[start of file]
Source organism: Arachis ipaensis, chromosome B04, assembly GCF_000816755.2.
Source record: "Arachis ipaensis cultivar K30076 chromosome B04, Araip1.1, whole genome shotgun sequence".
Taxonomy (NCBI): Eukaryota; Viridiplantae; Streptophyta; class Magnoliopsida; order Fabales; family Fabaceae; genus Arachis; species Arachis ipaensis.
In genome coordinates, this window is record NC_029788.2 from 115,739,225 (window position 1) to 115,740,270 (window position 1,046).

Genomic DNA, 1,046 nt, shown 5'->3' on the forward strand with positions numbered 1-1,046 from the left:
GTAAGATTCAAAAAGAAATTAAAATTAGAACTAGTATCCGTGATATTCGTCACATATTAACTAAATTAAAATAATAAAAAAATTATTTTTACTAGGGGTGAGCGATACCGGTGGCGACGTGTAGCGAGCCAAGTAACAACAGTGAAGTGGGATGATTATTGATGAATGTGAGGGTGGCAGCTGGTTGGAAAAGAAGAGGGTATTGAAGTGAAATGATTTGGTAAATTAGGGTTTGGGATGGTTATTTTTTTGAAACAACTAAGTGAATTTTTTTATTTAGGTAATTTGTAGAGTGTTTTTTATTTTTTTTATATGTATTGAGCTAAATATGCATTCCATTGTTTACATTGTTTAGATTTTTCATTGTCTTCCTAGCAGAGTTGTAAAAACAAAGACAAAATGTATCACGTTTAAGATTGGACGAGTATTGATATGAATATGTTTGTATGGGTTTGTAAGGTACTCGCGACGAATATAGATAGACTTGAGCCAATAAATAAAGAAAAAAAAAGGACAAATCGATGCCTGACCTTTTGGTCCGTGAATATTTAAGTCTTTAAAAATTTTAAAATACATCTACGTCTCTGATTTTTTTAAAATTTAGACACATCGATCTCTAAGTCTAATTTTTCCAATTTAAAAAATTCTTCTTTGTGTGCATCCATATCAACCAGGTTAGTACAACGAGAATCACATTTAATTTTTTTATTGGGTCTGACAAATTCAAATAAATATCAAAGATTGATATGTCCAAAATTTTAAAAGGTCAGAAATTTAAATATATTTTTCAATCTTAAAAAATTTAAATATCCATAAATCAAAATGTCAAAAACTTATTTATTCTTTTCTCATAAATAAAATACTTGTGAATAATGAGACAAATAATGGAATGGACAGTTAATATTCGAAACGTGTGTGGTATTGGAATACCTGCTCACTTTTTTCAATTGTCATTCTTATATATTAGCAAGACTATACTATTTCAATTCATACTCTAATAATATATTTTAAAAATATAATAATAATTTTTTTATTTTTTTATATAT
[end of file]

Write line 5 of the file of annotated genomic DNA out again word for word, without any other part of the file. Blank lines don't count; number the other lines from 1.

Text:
Genomic DNA, 1,046 nt, shown 5'->3' on the forward strand with positions numbered 1-1,046 from the left: